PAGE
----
June 6, 2019, marks the 75th anniversary of D-Day, the day on which the Allied forces of World War II invaded the French beaches of Normandy to liberate Europe from Nazi Germany. Today the BL News would like to pay our proper respects to some of our greatest American heroes.
While many of us may not have any military experience, we are all not only capable of imagining the tremendous personal sacrifice involved but also of acknowledging the enormous debt of gratitude that we all owe to those who have served our country, kept us from harm’s way, and allowed us the freedom we all know and cherish. In America, they are still respectfully referred to as the Greatest Generation, hardened adolescents of grit, virtue, and the Great Depression who came of age eating combat for breakfast victorious in restraining the forces of evil.
With the anticipation of sunrise on June 6, 1944, young men wrestled with fear on the verge of the great battle. Chaplains urged young men to say a prayer, get ready, and give it all ya got. Vincent Corsini, World War II veteran, 116TH Infantry Regiment climbed down the ropes to board a Higgins boat bound for Omaha Beach and he remembered saying, “The chaplains were urging us to say some prayers … All I had was 14 weeks of basic training and I was shoved in the cauldron, a gladiator’s arena, 19 years old … I wouldn’t exchange my experience for a million dollars. But I wouldn’t go through it again for a million dollars.”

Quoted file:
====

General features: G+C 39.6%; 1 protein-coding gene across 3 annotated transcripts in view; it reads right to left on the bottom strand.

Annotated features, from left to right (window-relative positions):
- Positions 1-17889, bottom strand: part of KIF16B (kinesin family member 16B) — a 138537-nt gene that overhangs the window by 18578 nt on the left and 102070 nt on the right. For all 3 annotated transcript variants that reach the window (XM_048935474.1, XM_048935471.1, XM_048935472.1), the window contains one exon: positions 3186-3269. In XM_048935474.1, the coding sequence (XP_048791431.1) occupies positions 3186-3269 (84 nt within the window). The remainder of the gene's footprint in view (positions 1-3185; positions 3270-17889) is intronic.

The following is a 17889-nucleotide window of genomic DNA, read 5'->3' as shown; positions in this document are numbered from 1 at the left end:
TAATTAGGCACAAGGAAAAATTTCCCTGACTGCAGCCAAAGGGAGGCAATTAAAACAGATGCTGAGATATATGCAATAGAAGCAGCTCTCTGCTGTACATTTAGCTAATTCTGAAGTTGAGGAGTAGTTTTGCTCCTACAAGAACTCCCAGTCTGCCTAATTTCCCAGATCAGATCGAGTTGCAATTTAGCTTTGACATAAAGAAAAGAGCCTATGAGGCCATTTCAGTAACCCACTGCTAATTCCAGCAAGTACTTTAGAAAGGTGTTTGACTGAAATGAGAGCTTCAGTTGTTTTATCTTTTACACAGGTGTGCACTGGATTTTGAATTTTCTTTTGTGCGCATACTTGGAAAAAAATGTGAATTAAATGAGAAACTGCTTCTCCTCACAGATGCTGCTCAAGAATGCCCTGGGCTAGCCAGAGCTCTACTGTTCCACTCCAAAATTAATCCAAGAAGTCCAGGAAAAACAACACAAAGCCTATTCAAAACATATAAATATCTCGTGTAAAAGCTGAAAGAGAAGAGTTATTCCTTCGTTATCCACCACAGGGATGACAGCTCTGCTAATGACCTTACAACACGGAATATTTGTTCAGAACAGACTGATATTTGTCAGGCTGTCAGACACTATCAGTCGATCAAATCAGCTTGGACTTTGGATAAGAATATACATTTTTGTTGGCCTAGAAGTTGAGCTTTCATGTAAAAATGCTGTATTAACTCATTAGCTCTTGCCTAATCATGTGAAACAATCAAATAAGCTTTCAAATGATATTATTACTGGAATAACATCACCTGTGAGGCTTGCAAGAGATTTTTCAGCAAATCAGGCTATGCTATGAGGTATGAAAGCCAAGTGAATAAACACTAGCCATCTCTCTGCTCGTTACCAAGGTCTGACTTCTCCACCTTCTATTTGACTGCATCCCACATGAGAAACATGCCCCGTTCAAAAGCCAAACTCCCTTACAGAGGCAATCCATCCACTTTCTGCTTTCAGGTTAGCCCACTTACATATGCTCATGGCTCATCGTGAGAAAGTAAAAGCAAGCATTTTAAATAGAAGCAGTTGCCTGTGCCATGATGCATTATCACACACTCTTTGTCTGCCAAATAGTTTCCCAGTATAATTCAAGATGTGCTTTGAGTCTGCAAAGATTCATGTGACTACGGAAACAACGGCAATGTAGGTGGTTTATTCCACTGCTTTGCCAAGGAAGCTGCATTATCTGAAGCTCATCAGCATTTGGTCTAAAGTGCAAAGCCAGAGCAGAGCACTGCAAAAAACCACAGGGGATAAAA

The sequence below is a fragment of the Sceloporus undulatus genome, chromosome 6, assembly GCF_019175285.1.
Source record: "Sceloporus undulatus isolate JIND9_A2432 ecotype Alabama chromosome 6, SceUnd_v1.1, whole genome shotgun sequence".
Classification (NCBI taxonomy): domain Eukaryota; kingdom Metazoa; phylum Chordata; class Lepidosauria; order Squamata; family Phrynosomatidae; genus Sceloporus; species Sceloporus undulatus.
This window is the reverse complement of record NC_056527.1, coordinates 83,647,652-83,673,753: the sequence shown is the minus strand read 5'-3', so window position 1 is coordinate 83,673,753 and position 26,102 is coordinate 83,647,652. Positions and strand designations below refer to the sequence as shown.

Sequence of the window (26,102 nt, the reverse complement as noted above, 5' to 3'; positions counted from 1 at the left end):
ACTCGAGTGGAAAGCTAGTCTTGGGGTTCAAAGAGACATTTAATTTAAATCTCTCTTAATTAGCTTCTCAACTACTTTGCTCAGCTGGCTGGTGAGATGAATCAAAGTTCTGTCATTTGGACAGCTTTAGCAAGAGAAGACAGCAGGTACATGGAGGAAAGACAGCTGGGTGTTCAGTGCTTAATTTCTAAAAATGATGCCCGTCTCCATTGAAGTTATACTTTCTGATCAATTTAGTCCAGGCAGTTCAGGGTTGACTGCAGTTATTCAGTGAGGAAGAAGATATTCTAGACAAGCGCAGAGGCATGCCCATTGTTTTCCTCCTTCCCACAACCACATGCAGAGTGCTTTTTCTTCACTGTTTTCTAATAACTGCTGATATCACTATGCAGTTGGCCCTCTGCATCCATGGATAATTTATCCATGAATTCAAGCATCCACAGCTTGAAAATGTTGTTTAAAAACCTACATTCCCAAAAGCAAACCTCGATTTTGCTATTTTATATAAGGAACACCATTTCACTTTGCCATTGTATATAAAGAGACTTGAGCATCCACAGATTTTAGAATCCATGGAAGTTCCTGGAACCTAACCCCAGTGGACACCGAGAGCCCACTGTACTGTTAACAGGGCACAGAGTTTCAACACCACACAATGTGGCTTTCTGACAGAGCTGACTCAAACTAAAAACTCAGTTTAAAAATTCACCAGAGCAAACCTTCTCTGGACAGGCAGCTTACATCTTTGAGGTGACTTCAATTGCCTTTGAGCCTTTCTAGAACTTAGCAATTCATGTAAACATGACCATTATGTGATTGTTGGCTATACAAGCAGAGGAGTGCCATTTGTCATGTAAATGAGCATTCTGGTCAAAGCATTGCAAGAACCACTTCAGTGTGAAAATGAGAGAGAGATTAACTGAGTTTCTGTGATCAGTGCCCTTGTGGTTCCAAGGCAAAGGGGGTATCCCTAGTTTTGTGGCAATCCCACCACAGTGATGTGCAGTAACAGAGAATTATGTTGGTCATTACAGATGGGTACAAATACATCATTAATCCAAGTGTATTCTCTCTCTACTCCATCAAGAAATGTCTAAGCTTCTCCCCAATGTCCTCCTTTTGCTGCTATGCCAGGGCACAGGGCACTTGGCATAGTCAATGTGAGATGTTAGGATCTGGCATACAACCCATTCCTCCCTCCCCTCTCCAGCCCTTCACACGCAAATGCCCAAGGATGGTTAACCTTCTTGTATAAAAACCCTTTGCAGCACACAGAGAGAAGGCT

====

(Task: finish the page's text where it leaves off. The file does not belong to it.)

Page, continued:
In the skies above Normandy, Eugene Deibler, World War II veteran, 101st Airborne Division checked his parachute waiting for the signal to jump and he remembered saying, “If you weren’t scared, something was wrong with you because hell, you’re just a kid.”
Steve Milnikoff, World War II veteran, 175th Infantry Regiment arrived on the beaches of Normandy the next day and he remembered saying, “A memory that I’ll never forget for the rest of my life as I went down. I looked toward the side and I could see my Lieutenant Fields, he’s been hit by the same automatic fire standing there and just taking all these hits. When the machine gun stopped firing, he just hit the ground, he was gone … They gave their lives so we can have what we have and I know that someone took the bullet for me … We had more than 80 percent casualties in 11 days at combat. That is what happens in war.”
While these men thank God they made it home, thousands of their fellow soldiers did not and their bodies still rest under white crosses in Normandy. From all of us at the BL to all of those who have ever served in the US military “thanks for serving, we know that freedom is not free.”
Includes reporting from The Associated Press.